April 20, 2012 Posted by | Consumer Health | , , , , , , | Leave a comment

How can doctors curb digital distractions?

icon for smartphone (smart phone) related content

icon for smartphone (smart phone) related content (Photo credit: Wikipedia)

There may be some advice here for the rest of us!

From the 19 April 2012 blog post at KevinMD.com

While most early reports on the perils of social media concerned inappropriate postings by physicians, a new hazard has emerged recently: digital distraction. On WebM&M, the AHRQ-sponsored online patient safety journal that I edit, we recently presented a case in which a resident was asked by her attending to discontinue a patient’s Coumadin. As she turned to her smart phone to enter the order, she was pinged with an invitation to a party. By the time she had RSVPed, she had forgotten about the blood thinner – and neglected to stop it. The patient suffered a near-fatal pericardial hemorrhage.

In a commentary accompanying the case, the impossibly energetic John Halamka, ED doctor and Harvard Med School’s Chief Information Officer, described all of the things that his hospital, Beth Israel Deaconess Medical Center, is considering to address this issue….

 

April 20, 2012 Posted by | health care | , | Leave a comment

Social Factors May Affect Lifespan More Than Race, Location

Study finds work, education have greater impact, By Robert Preidt in the  Tuesday, April 17, 2012 article at HealthDay

A group of socioeconomic factors such as education, income and work are better indicators of your chances of living to age 70 than race or geography, a new study shows.

The findings challenge the long-held belief that race or the region of the country where you reside are the best markers of how long you may live, according to researchers from Stanford University School of Medicine in Stanford, Calif.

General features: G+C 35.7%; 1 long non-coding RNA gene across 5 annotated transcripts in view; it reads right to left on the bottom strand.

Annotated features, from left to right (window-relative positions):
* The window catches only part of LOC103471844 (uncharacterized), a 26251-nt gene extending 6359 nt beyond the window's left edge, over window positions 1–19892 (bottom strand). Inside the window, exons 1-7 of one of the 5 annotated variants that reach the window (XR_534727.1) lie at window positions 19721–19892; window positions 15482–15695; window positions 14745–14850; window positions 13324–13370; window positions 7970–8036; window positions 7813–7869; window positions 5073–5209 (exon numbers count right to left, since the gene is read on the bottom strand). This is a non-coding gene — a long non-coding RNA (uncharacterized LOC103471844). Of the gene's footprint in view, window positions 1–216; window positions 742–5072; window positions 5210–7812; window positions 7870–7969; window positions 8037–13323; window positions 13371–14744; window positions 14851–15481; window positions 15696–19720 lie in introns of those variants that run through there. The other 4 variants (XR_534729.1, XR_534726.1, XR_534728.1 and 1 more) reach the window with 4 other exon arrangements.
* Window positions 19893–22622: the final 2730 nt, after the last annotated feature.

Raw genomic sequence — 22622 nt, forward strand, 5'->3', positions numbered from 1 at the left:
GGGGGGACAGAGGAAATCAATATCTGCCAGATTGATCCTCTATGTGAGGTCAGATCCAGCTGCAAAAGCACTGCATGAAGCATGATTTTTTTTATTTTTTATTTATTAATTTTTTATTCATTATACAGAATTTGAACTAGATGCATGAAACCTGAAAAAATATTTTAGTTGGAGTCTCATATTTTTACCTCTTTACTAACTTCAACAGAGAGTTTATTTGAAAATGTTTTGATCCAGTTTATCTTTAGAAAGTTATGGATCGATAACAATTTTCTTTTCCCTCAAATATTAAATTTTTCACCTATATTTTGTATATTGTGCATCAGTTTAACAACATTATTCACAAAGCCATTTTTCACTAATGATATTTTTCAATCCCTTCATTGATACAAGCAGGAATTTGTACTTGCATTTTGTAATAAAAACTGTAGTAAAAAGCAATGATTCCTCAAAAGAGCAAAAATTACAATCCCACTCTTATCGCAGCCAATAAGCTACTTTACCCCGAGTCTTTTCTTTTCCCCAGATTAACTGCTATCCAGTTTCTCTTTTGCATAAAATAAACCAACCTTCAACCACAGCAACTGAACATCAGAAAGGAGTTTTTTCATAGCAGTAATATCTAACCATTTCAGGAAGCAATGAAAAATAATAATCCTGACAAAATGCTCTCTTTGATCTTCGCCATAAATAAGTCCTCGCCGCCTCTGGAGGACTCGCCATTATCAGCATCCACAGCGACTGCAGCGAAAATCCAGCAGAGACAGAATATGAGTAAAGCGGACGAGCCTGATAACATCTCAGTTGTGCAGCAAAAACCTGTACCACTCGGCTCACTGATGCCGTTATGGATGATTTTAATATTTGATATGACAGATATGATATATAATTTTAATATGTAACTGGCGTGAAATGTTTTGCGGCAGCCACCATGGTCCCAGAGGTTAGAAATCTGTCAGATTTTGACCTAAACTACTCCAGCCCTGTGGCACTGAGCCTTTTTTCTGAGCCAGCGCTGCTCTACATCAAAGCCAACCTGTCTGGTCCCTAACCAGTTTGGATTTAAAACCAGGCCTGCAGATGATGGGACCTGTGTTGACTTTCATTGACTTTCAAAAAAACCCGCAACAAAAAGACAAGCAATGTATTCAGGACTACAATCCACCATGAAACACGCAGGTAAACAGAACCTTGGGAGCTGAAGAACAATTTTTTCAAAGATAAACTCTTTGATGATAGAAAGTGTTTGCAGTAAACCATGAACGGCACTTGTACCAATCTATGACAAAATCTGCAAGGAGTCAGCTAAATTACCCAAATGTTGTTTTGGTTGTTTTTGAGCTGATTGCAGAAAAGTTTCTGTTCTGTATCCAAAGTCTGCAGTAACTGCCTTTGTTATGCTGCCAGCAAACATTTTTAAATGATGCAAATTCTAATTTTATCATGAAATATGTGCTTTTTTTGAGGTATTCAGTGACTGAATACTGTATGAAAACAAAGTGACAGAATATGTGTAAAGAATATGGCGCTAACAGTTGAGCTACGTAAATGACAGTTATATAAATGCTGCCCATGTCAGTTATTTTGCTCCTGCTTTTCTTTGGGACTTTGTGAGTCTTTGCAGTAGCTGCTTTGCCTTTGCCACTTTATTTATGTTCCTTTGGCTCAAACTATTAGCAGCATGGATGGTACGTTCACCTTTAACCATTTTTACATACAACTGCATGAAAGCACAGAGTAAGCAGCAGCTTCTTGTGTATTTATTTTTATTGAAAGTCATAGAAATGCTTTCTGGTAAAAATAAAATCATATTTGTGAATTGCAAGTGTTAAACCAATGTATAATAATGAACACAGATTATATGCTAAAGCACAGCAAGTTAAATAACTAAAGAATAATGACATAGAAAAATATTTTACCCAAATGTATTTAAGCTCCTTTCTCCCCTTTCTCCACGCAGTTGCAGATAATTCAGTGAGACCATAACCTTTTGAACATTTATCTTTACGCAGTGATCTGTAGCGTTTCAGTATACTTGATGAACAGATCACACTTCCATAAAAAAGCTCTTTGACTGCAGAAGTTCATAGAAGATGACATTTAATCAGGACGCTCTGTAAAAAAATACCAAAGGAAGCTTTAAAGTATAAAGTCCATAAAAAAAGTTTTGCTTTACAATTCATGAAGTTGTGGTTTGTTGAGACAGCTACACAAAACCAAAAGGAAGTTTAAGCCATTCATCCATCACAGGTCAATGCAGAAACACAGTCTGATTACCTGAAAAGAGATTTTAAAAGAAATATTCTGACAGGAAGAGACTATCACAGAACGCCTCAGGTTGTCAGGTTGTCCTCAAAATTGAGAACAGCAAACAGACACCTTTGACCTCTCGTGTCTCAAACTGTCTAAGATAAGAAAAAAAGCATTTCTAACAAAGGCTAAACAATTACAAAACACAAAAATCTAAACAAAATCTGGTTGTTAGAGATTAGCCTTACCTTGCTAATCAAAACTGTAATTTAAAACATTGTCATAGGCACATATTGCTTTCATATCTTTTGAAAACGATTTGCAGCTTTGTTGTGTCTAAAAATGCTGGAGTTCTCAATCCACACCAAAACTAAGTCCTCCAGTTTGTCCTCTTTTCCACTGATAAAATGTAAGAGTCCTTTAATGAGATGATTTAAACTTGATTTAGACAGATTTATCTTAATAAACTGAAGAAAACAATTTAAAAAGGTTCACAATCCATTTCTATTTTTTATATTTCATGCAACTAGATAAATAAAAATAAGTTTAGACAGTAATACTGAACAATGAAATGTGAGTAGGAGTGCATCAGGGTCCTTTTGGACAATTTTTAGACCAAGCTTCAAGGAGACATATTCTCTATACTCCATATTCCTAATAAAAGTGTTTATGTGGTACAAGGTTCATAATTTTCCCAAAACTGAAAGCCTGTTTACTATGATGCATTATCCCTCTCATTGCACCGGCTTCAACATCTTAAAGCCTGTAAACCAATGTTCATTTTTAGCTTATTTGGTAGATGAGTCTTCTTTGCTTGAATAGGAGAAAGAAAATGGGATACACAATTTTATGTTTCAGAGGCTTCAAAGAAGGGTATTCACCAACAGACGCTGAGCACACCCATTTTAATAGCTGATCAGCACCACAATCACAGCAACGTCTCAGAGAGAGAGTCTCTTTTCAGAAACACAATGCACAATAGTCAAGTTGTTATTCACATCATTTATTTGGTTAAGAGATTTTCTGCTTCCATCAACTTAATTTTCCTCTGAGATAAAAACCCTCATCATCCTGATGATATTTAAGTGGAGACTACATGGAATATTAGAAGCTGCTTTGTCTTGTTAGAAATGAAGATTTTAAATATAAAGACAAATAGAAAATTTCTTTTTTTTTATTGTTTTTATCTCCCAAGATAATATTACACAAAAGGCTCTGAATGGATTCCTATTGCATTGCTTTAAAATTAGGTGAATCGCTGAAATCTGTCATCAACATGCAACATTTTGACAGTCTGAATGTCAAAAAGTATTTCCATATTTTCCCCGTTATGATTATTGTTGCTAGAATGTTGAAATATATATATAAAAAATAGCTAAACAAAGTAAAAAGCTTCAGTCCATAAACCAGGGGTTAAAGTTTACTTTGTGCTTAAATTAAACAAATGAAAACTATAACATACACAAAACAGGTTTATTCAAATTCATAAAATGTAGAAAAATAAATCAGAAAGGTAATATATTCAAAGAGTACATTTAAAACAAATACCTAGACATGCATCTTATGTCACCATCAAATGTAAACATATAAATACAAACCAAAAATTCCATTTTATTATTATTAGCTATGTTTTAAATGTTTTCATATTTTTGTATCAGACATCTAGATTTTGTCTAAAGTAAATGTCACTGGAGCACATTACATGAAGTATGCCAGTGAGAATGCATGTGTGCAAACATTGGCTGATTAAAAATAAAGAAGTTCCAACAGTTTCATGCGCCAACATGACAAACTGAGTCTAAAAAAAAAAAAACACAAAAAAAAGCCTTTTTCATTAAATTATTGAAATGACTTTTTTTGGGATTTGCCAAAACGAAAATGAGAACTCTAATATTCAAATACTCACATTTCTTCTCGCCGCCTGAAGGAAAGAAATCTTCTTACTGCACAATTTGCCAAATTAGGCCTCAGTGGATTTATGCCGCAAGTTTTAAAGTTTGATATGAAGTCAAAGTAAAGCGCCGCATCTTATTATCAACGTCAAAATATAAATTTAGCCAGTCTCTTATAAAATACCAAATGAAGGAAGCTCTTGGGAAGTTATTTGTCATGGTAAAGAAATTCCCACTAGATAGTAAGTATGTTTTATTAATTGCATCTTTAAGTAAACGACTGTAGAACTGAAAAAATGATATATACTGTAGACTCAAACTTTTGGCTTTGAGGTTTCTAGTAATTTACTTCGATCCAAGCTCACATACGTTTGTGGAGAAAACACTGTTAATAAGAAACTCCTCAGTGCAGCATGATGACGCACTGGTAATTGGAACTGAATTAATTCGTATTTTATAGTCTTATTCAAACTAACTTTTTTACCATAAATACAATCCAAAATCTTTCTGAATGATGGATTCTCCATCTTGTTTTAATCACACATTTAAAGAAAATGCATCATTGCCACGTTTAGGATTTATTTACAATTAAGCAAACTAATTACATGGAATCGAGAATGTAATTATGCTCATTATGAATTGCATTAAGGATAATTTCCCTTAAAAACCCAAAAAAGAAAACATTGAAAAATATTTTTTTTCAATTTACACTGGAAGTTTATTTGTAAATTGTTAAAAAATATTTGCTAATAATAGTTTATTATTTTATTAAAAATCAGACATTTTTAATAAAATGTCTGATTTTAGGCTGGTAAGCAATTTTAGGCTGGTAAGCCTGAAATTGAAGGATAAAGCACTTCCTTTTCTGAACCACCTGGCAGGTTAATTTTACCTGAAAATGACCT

Previous research has found large differences in life expectancy in various regions of the United States. For example, people tend to die younger in large urban areas and in the South. A study published last year found that men in five counties in Mississippi lived an average of 66.5 years, several years less than the national average of 75.4 years for men.

Racial disparities also are a well-established factor in life expectancy. For example, a recent study found that white men live an average of about seven years longer than black men, and white women live about five years longer than black women, according to a Stanford University news release.

In the new study, the researchers examined data on the probability of survival to age 70 for people in counties across the United States. The data was initially categorized according to sex and race, but the researchers then considered how other factors affect life expectancy.

The analysis showed that when factors related to local social conditions — such as education, income, and job and marital status — are included, health differences based on race and region virtually disappear….

 

April 20, 2012 Posted by | Public Health | , , , , , , | Leave a comment